Welcome to Railfuture Scotland

Teachdail Rèile na h-Alba

Glasgow Model Railway Show 2024

Read the latest Railfuture Scotland newsletter.

Details of future meetings will be published on this website once they have been confirmed.

A comprehensive list of events is on the main Railfuture website: events | rail dates | Railfuture national events.


Railfuture Scotland strongly welcomes the almost 12-month suspension (initally six months but subsequently extended by three months to June 2024 and again to the end of September 2024) of peak-time fares in Scotland from Monday 2 October 2023, which the Scottish Goverment has funded and ScotRail has implemented. It is important that the public show their willingness to use rail. Railfuture hopes that it will continue even longer, perhaps permanently. There are many economic and environmental benefits in a shift towards rail, but this received a signficant setback when COVID-19 struck. We are hopeful that this trial will see an increase of travel at peak-time, where patronage was at around 73% of 2019 levels.

Within Britain, this fares innovation is (currently) unique to Scotland, although railways on the European mainland have gone much further, such as Germany's initial €9 a month ticket for public transport, which was relaunched at €49 a month — still very good value — and Austria's annual KilmaTicket for unlimited travel.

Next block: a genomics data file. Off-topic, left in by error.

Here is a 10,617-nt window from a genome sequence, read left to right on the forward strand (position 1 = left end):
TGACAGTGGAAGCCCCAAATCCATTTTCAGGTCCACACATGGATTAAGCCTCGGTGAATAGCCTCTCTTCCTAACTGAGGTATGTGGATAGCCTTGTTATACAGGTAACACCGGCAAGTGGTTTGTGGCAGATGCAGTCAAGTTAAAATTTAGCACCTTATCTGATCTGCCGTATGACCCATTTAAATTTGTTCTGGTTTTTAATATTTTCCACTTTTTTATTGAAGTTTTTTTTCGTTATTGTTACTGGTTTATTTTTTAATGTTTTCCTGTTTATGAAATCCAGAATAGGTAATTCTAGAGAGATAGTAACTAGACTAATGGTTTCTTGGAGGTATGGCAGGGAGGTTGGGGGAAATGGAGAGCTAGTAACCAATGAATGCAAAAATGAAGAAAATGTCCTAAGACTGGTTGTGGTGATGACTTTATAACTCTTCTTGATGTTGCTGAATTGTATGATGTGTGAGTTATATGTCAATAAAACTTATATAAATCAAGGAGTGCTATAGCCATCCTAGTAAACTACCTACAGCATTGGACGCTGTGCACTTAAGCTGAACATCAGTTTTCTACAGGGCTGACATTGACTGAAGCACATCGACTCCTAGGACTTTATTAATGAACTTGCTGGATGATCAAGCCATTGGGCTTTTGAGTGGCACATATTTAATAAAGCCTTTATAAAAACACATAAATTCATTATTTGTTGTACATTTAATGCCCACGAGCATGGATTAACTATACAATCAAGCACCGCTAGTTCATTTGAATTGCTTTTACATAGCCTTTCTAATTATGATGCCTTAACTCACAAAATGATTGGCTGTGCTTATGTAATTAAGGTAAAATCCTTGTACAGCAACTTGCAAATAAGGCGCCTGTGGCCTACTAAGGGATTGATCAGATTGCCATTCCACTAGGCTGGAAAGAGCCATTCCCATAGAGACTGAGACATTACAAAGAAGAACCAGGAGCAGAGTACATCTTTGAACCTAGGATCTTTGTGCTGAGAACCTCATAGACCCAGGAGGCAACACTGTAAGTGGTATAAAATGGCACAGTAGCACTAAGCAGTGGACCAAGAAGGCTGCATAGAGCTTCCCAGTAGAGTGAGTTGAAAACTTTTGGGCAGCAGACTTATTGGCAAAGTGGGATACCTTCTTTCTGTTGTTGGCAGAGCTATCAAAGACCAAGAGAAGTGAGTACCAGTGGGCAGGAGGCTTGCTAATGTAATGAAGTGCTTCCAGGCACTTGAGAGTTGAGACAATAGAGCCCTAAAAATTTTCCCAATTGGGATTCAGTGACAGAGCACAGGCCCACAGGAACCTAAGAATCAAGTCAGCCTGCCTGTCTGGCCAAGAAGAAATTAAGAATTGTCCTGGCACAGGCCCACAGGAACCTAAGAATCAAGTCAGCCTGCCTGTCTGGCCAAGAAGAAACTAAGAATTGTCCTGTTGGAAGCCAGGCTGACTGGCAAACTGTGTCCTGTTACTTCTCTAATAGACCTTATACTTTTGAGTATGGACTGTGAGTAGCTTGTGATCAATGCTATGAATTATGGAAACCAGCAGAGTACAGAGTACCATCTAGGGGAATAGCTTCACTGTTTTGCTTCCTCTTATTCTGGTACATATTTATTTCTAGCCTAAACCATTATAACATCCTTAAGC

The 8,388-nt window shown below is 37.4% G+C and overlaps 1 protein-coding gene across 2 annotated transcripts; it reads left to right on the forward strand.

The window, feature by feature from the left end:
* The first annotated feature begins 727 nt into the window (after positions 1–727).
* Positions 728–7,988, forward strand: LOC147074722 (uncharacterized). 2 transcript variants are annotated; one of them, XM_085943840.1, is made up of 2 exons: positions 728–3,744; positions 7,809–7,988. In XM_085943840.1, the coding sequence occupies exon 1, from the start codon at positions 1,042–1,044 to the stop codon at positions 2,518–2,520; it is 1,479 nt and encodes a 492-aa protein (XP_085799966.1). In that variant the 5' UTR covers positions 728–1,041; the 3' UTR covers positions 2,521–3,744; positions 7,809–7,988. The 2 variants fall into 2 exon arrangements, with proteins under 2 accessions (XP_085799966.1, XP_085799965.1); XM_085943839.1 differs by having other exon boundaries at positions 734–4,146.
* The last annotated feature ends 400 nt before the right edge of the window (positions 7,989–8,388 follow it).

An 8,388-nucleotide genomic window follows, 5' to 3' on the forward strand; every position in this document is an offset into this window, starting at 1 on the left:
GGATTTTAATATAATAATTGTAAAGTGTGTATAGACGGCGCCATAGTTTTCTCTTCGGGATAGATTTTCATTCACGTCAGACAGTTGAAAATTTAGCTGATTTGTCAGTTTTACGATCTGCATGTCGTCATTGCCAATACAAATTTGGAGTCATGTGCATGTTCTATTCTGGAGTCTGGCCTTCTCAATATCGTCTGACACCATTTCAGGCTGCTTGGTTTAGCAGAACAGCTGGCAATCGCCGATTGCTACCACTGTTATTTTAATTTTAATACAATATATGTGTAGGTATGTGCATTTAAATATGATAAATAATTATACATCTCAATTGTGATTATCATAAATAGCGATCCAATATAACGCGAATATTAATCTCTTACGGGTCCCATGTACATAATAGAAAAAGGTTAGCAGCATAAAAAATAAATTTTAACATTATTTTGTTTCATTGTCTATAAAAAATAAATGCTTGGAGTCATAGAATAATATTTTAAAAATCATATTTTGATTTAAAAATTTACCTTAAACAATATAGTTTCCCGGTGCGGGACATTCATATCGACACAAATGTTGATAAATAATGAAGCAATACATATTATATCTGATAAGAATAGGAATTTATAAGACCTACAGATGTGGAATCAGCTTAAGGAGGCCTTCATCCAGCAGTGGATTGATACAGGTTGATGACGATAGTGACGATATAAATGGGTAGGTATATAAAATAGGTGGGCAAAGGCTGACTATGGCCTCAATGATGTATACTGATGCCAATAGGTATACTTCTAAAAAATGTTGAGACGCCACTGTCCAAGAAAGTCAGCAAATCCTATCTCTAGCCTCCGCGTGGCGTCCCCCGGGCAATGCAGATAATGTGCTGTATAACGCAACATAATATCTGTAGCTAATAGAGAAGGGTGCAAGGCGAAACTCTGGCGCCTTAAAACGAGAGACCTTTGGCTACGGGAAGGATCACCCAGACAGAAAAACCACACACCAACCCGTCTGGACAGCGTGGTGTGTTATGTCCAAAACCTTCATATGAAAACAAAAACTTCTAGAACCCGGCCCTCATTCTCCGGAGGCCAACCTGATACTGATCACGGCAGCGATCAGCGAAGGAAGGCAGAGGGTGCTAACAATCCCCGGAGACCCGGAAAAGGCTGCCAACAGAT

When the COVID-19 pandemic began, and until 2022 when it ceased to be headline news, Government advice was frequently not to travel by rail unless "essential", "necessary" or "absolutely necessary" — the words seemed to vary across train operators and government departments. These negative messages were continued longer than necessary, especially compared to other European countries, in Railfuture's view. Alarmingly, the rail industy continues to issue such 'blanket' messages when there are operational problem such as engineering works, bad weather and strikes — apparently to avoid dealing with stranded passengers face-to-face at stations — rather than informing the public clearly what is and is not running so that they can make their own decisions and appropriate plans.

Such actions had created the greatest risk to the future of the railway for decades, and potentially collapsing the sustained growth seen since 1995. Fortunately a desire to travel along with public confidence in the railway has led to a major recovery in passenger numbers (particularly a switch towards more leisure travel) although revenue from passengers is still lagging behind 2019.

Railfuture believes that train services should be promoted and that reliable information is vital. It has campaigned for a full service to be reintroduced, and for incentives to travel especially special fares. Railfuture is pleased that the Scottish government has responded to our call, but we still look forward to other interventions.

In 2020 Railfuture Scotland secretary, Jane Ann Liston, wrote about Attracting people back to rail.

Much of the content on this website is about improvements to the rail network in Scotland — Railfuture calls for investment to be continued. There have been several new stations, such as Reston (May 2022), East Linton (December 2023) and Inverness Airport (February 2023). Particularly exciting is the reopening of the railway line to Levenmouth, which is Progressing well with the public service due to commence in June 2024. Scroll down to read more.


Railfuture supports new stations where there is sufficent demand and trains can call without signficant impact on the journey time or affecting the timetable so that non-stopping trains after adversely affectred. Several new stations have opened in recent years.